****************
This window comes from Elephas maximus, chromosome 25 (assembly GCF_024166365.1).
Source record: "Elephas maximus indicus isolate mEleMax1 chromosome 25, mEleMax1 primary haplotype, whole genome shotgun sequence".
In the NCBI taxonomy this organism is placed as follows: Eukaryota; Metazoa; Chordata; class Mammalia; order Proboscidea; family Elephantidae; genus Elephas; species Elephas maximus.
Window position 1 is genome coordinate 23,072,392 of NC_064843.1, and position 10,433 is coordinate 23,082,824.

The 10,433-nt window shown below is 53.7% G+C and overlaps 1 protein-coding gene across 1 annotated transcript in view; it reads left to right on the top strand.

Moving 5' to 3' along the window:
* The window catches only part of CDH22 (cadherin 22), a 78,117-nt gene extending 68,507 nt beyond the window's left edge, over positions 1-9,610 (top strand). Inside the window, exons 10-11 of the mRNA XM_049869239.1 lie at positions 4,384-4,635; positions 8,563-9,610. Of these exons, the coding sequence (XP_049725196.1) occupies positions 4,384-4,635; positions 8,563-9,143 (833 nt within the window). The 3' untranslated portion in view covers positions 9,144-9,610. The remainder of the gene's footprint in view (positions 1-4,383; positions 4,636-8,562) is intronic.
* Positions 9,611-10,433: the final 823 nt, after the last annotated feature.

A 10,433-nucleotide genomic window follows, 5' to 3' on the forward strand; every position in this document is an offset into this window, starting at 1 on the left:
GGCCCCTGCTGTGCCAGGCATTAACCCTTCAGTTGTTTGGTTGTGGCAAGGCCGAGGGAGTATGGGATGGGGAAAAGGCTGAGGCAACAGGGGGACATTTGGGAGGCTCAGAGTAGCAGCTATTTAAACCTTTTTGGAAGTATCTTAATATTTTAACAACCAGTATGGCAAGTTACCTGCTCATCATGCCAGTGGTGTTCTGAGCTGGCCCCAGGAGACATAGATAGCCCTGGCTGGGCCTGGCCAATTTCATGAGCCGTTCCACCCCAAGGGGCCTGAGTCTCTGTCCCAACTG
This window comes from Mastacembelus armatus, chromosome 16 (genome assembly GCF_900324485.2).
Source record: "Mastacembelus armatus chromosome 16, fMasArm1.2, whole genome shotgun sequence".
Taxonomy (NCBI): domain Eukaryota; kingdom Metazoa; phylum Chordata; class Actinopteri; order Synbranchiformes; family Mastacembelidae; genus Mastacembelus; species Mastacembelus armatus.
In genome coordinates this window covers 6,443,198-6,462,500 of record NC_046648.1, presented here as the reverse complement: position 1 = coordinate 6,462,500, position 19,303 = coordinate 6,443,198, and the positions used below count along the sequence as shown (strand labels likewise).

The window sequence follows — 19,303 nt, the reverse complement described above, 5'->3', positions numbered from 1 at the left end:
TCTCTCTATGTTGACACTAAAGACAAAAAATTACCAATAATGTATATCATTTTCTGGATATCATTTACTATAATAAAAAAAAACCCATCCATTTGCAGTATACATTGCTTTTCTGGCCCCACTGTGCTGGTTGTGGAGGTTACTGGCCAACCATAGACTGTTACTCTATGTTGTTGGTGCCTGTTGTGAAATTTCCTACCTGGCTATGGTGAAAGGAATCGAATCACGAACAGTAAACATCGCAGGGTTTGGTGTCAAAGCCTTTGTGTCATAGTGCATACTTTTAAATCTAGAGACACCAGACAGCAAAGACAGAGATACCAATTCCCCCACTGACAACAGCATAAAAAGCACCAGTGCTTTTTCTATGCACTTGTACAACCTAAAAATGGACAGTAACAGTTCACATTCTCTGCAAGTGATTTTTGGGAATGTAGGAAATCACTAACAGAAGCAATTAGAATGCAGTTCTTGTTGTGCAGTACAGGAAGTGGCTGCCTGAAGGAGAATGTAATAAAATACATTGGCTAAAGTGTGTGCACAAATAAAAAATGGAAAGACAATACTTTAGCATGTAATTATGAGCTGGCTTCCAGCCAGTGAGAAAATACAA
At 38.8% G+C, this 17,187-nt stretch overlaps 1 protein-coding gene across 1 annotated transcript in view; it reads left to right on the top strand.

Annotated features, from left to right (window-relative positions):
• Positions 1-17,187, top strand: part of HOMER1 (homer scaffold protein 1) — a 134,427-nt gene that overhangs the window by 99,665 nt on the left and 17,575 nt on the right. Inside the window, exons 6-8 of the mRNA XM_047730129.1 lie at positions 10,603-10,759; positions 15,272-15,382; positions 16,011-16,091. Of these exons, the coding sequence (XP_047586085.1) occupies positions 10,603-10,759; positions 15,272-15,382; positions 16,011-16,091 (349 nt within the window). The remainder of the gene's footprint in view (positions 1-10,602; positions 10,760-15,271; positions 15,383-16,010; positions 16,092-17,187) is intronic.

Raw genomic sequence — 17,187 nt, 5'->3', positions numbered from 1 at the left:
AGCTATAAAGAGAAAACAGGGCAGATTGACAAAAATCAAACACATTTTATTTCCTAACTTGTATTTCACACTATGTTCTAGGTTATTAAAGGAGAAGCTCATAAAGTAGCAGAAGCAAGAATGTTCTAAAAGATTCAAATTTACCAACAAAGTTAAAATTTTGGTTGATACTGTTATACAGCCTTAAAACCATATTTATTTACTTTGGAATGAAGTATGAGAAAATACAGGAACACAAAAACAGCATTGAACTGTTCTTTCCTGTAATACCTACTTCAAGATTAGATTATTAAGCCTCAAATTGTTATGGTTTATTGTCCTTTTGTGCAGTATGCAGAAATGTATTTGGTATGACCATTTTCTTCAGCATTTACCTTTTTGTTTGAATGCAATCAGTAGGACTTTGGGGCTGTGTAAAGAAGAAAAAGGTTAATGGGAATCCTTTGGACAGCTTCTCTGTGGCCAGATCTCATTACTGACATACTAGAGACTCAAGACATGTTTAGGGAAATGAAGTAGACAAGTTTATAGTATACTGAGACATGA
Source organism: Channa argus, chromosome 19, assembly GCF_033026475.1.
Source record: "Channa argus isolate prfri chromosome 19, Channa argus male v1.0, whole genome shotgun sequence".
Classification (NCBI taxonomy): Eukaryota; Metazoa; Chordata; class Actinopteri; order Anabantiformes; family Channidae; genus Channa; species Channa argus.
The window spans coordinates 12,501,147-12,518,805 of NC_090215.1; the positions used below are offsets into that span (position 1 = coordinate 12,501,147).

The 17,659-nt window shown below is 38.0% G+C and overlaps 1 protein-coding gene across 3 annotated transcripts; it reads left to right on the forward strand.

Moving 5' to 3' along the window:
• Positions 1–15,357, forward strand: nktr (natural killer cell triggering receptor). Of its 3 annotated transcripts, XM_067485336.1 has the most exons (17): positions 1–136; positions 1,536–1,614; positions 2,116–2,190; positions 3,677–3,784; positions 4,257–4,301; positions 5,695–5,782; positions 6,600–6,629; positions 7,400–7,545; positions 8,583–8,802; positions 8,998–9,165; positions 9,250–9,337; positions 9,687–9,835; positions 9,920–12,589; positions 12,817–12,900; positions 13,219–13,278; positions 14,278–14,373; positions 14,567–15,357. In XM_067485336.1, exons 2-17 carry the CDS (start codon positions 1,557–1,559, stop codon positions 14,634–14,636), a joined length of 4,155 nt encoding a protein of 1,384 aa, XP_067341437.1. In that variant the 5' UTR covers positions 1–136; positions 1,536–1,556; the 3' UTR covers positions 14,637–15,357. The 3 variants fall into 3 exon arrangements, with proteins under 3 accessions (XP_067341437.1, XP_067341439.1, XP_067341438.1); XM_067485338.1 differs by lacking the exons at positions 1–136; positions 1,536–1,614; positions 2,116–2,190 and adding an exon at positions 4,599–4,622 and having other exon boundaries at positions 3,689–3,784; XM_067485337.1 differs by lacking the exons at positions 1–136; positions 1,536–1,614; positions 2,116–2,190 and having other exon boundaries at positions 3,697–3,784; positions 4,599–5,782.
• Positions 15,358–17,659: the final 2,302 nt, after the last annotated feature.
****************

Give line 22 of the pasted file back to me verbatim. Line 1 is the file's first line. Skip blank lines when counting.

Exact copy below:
Source organism: Channa argus, chromosome 19, assembly GCF_033026475.1.